Fantasy Analysis: Woods was anything but consistent in 2016, but he proved to be a receiver capable of delivering a WR1-level performance on occasion in his final season as a Bill. He hardly profiles as that kind of receiver long-term, but he'll be asked to fill that role in Los Angeles - at least for a year - for a team in desperate need of someone capable of carrying the passing game from time to time. While he gives the Rams a credible threat at the position and should be given as many targets as he can handle in some games, a Jared Goff-led, short-passing offense does not inspire much confidence. (Neither does four games receiving primary coverage opposite Richard Sherman or shadow coverage from Patrick Peterson.) Nevertheless, Woods should occupy the Garcon role in new HC Sean McVay's offense in 2017 while Tavon Austin mimics DeSean Jackson, rookie Cooper Kupp emulates Jamison Crowder and Gerald Everett does his best Jordan Reed impression. Like Garcon in San Francisco, Woods should get force-fed targets. Unlike Garcon in Washington, Austin, Kupp and Everett have yet to prove they can play to the level of the 2016 Redskins whose roles they will try to fill. In the end, Woods should get enough opportunities to be a consistent low-end WR3 in PPR who will probably struggle to score touchdowns, just as he did in Buffalo.

WR Kenny Britt
2016 Team: LA Rams
2017 Team: Cleveland

Fantasy Analysis: Britt must be a glutton for punishment. The case could be made that Kerry Collins - in 2009 and 2010 - is the best quarterback he has ever played with in his eight-year career. His next stop is Cleveland, where quarterback instability has become a bit of an institution. On the plus side, Britt's supporting cast may be the best it's been in years, and there may not be much pressure for him to be the top target if Corey Coleman is ever able to stay healthy for a prolonged stretch. There may be members of the fantasy community who believe the ex-Titan and Ram can slide into Terrelle Pryor's role and put up similar production as a big-bodied receiver long on talent, but it seems doubtful that is how it will play out. Even if Britt continues to stay reasonably healthy like he has in recent years, Cleveland should be more competitive than it was last year and the running game should be the focal point of the offense. As such, a repeat of last year's 68-1,002-5 line with Los Angeles should probably be considered his ceiling, and one he is unlikely to hit - even if he only misses it by a little. He should make for solid fantasy bench depth, but he'll be a stretch as anything more than a WR4.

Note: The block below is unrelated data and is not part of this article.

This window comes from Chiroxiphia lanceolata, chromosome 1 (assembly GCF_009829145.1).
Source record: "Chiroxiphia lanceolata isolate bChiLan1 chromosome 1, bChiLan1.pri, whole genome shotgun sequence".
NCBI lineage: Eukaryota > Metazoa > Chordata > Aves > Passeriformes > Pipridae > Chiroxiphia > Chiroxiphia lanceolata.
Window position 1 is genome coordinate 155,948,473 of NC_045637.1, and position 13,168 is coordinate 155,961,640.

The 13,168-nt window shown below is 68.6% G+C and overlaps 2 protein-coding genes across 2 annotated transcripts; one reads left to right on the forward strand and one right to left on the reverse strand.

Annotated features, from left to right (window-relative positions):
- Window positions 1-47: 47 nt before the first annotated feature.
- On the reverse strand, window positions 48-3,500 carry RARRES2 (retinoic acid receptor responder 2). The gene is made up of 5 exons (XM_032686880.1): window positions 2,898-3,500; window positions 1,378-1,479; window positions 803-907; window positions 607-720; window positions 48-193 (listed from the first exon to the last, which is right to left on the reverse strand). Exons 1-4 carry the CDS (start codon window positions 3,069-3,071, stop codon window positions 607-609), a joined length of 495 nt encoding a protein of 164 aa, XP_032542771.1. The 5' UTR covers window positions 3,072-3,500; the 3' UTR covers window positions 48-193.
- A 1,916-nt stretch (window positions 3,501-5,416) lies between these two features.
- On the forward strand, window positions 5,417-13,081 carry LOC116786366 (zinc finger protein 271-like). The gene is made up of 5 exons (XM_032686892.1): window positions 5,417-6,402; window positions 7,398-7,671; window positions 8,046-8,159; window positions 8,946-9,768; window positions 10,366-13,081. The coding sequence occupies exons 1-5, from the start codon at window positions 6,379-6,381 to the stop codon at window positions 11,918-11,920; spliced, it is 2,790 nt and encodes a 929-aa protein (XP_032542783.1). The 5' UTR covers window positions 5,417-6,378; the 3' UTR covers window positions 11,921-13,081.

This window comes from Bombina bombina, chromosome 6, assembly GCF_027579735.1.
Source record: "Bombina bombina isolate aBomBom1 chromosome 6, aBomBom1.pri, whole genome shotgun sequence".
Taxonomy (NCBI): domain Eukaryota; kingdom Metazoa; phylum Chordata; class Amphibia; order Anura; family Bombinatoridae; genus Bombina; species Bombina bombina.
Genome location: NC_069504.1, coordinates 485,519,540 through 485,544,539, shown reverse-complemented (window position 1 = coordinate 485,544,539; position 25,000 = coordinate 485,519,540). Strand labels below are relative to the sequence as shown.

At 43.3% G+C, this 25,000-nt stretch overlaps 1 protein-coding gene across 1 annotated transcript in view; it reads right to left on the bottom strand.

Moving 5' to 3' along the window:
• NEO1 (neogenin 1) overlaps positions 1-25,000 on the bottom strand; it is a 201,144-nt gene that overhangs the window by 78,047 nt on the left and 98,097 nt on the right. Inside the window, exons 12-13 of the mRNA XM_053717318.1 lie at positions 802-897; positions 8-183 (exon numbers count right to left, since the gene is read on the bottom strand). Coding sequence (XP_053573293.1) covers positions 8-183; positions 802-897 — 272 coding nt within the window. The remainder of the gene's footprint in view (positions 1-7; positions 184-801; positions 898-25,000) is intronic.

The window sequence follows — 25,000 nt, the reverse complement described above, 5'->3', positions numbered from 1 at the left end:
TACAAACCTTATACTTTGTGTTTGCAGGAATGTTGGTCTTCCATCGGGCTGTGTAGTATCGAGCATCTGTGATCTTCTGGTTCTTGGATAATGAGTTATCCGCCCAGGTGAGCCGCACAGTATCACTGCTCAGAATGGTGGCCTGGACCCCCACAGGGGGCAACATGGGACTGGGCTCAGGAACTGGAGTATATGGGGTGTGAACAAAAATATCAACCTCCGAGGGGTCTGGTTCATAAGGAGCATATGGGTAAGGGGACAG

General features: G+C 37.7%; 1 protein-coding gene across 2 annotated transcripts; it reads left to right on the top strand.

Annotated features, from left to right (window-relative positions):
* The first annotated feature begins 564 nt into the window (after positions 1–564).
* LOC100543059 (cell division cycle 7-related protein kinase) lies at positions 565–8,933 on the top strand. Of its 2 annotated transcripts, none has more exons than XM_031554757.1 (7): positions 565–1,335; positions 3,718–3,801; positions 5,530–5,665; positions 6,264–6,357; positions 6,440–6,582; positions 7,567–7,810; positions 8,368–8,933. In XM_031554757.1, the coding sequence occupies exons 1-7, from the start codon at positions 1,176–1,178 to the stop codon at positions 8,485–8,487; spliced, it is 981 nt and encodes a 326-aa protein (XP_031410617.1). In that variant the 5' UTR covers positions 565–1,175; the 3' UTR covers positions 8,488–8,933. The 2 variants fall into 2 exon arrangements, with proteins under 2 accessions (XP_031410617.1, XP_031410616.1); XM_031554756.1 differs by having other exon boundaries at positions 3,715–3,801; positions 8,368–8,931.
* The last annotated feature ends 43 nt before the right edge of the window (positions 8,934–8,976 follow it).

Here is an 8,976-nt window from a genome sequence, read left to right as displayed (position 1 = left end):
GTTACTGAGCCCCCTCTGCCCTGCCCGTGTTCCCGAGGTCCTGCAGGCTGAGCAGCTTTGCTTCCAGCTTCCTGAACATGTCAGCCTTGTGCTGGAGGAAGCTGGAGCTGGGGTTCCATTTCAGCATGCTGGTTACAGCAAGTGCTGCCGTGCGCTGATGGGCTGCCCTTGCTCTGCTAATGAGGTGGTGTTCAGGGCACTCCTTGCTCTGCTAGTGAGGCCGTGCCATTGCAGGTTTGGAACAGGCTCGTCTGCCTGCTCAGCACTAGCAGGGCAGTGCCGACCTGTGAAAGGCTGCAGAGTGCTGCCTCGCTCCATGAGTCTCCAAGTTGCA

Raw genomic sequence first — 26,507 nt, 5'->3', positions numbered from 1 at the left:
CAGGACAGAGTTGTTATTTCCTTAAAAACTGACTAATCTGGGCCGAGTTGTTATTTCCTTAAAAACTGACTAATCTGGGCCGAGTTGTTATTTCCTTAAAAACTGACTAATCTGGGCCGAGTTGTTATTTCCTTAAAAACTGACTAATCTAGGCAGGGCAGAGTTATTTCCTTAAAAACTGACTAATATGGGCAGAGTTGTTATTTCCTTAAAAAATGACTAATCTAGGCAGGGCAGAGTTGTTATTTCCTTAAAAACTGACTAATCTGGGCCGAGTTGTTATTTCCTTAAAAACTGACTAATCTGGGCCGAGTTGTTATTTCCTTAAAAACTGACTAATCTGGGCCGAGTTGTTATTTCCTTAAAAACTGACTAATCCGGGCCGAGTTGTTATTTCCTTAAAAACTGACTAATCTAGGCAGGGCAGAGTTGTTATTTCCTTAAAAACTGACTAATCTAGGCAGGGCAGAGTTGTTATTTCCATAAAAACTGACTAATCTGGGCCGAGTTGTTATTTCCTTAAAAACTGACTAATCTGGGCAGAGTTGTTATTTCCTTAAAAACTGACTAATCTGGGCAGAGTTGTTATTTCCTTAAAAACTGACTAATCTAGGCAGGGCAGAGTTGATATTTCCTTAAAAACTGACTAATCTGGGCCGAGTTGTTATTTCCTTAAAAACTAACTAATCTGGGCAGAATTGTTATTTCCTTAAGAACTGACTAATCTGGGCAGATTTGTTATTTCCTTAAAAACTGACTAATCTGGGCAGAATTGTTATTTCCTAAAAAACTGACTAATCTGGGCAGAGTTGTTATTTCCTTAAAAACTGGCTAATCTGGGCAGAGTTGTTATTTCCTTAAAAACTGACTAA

WR Ted Ginn Jr.
2016 Team: Carolina
2017 Team: New Orleans

Fantasy Analysis: There is very little question what Ginn's role is going to be. After all, the Saints have been trotting out speed merchants for years - Devery Henderson, Robert Meachem, Kenny Stills and Brandin Cooks to name the most prominent - and they have all had delivered week-winning performances in fantasy. Now the real question for owners: Is Ginn more Henderson or Cooks? Ginn has been something of a late bloomer as a receiver, although even his best years haven't allowed him to eclipse 60 catches or 800 yards receiving through 10 NFL seasons. He still brings elite speed to the table, but it would be a misnomer to say that is all he is or will be, as The Advocate's Nick Underhill so eloquently broke down shortly after the Saints signed him. According to Underhill, Ginn was highly productive on the curl (16 catches on 21 targets for 141 yards), the out (14 catches on 21 targets for 164 yards) as well as slants and crossing routes (six catches on 14 targets for 83 yards combined) last year. Bear in mind Ginn's career "resurgence" came during the same time he also had the best quarterback of his career throwing him the ball in Cam Newton. Nothing against Newton, but he's not Drew Brees when it comes to the art of quarterbacking. In an offense that hasn't thrown fewer than 650 passes since 2009, Ginn is set up for a career year even if Michael Thomas and Willie Snead combine for 300 targets. It's not realistic to expect Ginn to make the Saints completely forget about Cooks, but he is simply too much of a big-play threat on an offense with a very good ground game and Hall-of-Fame level quarterback not to take advantage. His 14th round ADP is at least two rounds too low, especially for someone who could rival DeSean Jackson's production this year. Consider him as a high-upside WR5 option near the end of your drafts; I doubt you'll be sorry.

TE Martellus Bennett
2016 Team: New England
2017 Team: Green Bay